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RE: neural Network/optimization/perl (fwd)

From: heberf
Subject: RE: neural Network/optimization/perl (fwd)
Date: Thu, 7 Oct 1999 18:24:19 -0500 (CDT)

Here is the simulated annealing code.  It's a dynamically loaded octave
function (a .oct file).  The C++ code is attached.  It's a bit messy
because he wrote it for a specific purpose but I think it would be pretty
easy to clean up and make completely general.  Below I've attached his
comments about it.  More than one person has expressed interest and
asked to be able to change it.  I'll be happy to be the focal point of
development efforts on this as far as it is needed.

---------- Forwarded message ----------
Date: Wed, 6 Oct 1999 15:12:19 -0500 
From: Paskalis Glabadanidis <address@hidden>
To: "'address@hidden'" <address@hidden>
Subject: RE: neural Network/optimization/perl (fwd)

Sure - I've attached the file SA2.CC below. Unfortunately, my comments are
rather sketchy so
a few references and explanations are in order.

First, this algorithm is based on a freeware GAUSS code written by Tsionas
which I optimized for efficiency (can't find the site but it can be found by
a Web search - that's how I found it) which in turn was based on a FORTRAN
code by Bill Goffe (also available somewhere on the Web). Both Tsionas's and
Goffe's code follow closely the algorithm outlined in Corana, Marchesi,
Martini and Ridella, ACM Transactions on Mathematical Software (1987), 13,
262-280 and Goffe, Ferrier and Rogers, Journal of Econometrics (1994), 60,

Second, a few words about my code. It is tailored to a particular objective
function which required some data as well as parameters in order to be
evaluated; so feel free to delete the extra variables Z1, Z2, UNVAR1, UNVAR2
and UNCOV12 (DUMMY is also redundant)
The absolutely necessary arguments of SA2 for it to work are the following:
        X       parameter N-vector (N is X's dimension)
        LB      an N-vector of lower bounds on X
        UB      an N-vector of upper bounds on X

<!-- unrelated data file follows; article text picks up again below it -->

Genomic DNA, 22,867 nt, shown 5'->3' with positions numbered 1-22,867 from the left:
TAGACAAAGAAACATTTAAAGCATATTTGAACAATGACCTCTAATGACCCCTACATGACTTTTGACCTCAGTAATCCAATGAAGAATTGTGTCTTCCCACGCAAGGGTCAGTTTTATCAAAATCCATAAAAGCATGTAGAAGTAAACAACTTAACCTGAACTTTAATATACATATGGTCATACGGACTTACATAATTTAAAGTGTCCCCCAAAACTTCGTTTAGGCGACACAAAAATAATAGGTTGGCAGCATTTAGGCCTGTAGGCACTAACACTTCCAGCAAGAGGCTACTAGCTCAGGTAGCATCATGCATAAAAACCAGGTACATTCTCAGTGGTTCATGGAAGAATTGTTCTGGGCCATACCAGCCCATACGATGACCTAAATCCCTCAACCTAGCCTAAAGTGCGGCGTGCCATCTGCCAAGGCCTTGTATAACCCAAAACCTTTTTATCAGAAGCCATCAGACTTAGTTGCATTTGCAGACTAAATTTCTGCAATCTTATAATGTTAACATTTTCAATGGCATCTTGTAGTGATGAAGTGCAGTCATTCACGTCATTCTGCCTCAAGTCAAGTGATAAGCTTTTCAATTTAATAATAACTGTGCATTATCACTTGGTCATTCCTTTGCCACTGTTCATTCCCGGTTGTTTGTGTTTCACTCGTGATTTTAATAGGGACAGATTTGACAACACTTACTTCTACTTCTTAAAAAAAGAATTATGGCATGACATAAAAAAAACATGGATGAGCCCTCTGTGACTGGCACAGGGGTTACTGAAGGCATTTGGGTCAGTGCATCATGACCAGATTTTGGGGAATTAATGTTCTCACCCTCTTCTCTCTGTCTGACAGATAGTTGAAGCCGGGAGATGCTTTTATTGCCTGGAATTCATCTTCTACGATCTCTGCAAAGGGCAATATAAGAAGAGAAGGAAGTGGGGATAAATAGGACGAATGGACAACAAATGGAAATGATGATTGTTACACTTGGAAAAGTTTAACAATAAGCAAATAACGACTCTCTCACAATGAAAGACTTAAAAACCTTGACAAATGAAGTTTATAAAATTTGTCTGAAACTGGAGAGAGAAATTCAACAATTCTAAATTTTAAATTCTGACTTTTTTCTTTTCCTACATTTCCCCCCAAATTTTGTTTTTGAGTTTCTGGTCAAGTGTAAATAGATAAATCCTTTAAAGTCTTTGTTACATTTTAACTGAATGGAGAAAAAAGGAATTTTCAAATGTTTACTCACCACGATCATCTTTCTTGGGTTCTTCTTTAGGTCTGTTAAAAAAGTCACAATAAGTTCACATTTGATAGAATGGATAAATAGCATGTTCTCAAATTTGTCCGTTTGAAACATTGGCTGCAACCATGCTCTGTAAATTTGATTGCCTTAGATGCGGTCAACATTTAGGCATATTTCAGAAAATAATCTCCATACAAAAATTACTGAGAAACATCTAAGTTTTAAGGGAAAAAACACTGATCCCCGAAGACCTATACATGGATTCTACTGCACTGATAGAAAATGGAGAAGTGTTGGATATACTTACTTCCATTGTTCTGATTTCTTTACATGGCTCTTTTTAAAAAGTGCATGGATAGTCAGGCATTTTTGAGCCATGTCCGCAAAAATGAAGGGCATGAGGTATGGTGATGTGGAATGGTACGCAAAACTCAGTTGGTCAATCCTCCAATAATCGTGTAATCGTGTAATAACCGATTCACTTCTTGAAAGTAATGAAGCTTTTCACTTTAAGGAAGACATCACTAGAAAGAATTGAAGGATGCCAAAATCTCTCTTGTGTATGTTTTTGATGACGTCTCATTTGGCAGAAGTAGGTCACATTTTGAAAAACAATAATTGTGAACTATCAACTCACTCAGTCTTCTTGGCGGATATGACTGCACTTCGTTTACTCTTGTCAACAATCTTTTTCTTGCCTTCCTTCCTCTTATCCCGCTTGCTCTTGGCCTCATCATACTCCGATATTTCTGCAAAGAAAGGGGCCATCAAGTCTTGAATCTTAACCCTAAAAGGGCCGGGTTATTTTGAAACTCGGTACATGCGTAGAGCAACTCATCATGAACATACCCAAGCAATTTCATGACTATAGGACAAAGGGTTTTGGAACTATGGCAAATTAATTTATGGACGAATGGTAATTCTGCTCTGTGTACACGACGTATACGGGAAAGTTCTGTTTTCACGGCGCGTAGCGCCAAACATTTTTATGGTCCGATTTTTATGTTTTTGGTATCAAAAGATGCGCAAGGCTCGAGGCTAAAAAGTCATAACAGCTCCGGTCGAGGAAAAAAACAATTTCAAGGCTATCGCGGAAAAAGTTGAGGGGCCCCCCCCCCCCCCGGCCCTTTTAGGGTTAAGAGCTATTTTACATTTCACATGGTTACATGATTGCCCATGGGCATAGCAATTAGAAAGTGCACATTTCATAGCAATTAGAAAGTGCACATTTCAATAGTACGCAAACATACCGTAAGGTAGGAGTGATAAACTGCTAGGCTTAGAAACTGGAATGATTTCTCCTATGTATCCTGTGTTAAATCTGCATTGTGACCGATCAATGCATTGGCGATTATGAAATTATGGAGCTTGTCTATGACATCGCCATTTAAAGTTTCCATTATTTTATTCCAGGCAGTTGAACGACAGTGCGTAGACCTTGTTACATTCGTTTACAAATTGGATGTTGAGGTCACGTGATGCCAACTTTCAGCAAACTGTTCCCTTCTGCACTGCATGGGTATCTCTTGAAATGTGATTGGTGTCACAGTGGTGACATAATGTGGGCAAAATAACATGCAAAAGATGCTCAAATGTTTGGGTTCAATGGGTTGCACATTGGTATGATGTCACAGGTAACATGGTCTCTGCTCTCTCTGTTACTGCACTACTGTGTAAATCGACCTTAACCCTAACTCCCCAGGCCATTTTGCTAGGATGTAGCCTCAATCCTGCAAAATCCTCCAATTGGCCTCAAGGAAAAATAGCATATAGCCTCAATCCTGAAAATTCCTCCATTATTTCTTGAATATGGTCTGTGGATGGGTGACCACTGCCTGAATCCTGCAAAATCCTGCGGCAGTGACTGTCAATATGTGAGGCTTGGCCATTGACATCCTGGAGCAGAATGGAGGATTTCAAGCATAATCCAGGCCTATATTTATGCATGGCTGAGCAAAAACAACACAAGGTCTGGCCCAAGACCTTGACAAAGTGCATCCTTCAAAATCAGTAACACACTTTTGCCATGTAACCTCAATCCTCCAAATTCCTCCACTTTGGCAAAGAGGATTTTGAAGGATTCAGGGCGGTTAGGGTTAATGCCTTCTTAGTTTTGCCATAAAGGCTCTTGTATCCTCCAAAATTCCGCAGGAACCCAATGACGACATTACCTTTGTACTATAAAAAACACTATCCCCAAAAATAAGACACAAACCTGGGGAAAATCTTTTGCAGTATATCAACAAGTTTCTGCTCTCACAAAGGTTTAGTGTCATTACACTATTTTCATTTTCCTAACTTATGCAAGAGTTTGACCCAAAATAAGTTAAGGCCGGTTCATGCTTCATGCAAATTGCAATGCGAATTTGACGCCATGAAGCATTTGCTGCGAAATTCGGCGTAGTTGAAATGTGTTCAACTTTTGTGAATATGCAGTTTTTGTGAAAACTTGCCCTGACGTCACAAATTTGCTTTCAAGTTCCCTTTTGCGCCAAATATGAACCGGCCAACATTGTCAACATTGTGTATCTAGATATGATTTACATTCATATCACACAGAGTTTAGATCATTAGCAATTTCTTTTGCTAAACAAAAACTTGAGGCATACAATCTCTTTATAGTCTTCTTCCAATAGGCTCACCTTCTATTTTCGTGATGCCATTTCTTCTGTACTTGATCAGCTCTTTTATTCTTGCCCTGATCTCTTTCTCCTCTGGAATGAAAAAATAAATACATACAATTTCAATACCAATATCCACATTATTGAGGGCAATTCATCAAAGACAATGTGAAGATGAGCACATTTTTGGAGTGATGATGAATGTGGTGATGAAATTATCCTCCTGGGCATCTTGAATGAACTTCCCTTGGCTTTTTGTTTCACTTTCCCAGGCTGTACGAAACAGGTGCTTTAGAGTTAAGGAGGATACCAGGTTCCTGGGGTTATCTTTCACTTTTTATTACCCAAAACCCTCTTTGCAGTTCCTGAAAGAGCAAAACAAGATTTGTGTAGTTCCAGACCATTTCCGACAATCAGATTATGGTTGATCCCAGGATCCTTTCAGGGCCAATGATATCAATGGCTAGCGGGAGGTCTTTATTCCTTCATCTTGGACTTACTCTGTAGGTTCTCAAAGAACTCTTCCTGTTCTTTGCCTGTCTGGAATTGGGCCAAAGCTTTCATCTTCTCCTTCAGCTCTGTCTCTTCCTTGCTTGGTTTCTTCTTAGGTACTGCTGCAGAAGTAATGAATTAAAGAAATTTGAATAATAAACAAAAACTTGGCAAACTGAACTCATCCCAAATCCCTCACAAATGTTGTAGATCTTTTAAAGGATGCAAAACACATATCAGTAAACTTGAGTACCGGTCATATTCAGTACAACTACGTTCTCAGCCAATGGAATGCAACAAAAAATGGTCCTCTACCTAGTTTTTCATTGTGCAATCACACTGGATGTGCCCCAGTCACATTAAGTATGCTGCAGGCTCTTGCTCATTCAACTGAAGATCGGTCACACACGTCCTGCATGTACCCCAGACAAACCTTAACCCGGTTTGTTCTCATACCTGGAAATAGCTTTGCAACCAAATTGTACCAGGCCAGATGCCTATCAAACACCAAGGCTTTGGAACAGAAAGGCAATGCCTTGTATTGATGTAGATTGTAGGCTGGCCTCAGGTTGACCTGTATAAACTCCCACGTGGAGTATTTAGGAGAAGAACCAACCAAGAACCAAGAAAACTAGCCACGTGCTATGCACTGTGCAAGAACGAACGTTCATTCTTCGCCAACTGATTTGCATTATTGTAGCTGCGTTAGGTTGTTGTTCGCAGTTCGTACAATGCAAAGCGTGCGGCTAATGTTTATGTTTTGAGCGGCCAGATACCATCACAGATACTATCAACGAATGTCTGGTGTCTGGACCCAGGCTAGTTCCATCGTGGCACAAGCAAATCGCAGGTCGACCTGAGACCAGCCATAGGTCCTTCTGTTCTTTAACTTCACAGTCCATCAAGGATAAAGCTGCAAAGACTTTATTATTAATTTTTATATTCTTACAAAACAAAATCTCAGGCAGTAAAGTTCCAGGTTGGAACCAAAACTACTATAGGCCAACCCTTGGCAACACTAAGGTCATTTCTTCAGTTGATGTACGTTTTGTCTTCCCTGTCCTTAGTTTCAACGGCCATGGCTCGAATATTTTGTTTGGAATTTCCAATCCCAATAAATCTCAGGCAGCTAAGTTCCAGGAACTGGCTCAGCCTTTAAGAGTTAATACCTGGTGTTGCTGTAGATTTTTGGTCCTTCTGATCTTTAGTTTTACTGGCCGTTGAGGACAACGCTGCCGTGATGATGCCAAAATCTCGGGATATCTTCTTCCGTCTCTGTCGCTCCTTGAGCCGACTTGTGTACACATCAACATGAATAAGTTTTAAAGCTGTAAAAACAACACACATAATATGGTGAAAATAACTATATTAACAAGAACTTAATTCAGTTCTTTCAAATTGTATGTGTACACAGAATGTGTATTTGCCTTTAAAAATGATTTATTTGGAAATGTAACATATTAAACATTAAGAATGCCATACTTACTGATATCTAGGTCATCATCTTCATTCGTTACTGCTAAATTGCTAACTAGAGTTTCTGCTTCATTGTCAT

C       an N-vector which controls step length adujstments (see
                CMMR's suggested value is 2*ones(N,1)
        VM      an N-vector of initial step lengths (usually equal to at
least UB-LB)
        RT      controls the speed of temperature reduction (suggested value
        EPS     convergence parameter (suggested value 1e-8 to 1e-6)
        T       initial temperature (see articles for suggested values)
        NS      suggested value NS=20
        NT      suggested value NT=max(100,5*N) (CMMR) although GFR
suggested lower values
        NEPS    convergence parameter (suggested values NEPS=4 to 10)
        MAXEVL  limit on function evaluations
        FUNC_NAME       a string for the objective function name; I use the
octave value list ARG to pass X as well as additional parameters if
necessary to the FUNC_NAME function.
The use of the parameters MAX and IPRINT are commented out to increase
efficiency and it is straightforward to uncomment them. The default
objective of SA2.CC is to maximize FUNC_NAME (MAX=1).

Hope this is sufficient but feel free to shoot me an email if you have
further questions.

-----Original Message-----
From: address@hidden [mailto:address@hidden
Sent: Tuesday, October 05, 1999 10:27 PM
To: Paskalis Glabadanidis
Subject: Re: neural Network/optimization/perl (fwd)

I mentioned your simulated annealing code on the Octave list and now lots
of people want it.  If you send me the files I'll give them to those who
want them.  A few instructions would be handy as well.

Heber Farnsworth
Assistant Professor of Finance
John M. Olin School of Business
Washington University
Campus Box 1133                                 phone: (314) 935-4221   
One Brookings Drive                             FAX: (314) 935-6359
St. Louis, MO 63130-4899                

---------- Forwarded message ----------
Date: Wed, 6 Oct 1999 09:51:46 +1000 (EST)
From: Pierre Scotney <address@hidden>
To: address@hidden
Subject: Re: neural Network/optimization/perl

On Tue, 5 Oct 1999 address@hidden wrote:

> A PhD student here has written some octave code that does simulated
> annealing if anyone is interested.

I am interested, is there a web site?



Dr Pierre Scotney
St. Vincent's Institute of Medical Research
Melbourne, Australia

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